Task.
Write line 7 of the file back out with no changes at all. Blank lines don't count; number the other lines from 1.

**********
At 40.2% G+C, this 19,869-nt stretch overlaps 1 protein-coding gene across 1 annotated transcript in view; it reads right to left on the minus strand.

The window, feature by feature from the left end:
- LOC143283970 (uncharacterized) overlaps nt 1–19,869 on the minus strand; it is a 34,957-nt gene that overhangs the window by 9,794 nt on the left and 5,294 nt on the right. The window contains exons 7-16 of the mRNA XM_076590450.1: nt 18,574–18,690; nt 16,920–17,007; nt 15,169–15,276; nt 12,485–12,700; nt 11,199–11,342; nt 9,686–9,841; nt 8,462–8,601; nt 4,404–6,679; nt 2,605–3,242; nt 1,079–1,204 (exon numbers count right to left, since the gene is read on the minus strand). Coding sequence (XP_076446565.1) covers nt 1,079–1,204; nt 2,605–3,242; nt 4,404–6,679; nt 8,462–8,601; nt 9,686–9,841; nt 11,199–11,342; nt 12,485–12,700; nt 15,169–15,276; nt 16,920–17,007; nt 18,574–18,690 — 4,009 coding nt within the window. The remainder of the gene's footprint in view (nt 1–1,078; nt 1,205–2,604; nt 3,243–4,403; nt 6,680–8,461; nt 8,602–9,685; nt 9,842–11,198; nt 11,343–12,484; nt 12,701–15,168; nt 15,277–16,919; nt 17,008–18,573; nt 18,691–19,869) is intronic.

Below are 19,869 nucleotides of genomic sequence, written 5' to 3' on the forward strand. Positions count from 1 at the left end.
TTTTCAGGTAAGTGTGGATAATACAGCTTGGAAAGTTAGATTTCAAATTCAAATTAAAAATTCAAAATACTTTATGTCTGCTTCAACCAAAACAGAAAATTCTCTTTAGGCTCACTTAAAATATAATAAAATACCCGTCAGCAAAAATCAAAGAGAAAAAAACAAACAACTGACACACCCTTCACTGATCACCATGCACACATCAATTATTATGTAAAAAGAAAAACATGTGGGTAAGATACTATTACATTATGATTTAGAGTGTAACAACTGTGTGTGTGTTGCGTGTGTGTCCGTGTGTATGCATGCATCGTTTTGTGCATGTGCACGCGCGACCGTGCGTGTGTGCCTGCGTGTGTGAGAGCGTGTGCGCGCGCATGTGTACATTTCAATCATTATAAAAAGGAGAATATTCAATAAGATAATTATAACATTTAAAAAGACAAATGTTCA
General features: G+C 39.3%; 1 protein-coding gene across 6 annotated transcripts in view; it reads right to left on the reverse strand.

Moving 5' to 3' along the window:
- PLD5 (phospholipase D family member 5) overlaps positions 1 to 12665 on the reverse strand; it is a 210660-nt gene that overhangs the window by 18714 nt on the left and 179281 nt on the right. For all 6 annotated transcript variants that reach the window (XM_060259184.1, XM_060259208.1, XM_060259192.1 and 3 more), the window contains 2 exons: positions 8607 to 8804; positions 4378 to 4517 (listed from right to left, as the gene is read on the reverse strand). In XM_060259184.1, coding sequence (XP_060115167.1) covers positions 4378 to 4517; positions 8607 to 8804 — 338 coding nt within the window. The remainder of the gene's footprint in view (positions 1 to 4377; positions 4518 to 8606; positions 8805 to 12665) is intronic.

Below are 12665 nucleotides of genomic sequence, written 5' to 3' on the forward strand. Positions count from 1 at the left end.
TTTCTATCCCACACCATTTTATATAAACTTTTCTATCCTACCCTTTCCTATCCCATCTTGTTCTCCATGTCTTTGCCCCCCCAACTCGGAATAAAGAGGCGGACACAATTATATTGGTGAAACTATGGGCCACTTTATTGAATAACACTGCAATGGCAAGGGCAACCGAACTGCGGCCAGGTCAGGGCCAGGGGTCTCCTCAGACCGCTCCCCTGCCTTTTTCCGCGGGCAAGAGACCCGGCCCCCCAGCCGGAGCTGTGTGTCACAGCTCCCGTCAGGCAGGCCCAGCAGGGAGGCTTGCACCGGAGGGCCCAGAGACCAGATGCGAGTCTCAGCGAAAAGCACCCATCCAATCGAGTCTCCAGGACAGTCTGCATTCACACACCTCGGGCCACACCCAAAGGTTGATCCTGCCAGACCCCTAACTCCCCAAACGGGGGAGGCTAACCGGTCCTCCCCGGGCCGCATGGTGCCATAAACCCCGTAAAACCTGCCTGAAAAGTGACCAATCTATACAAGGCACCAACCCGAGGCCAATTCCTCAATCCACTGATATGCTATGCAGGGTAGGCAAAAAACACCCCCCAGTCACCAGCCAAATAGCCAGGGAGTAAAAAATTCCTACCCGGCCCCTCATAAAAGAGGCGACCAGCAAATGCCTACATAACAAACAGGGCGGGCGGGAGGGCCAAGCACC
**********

Moving 5' to 3' along the window: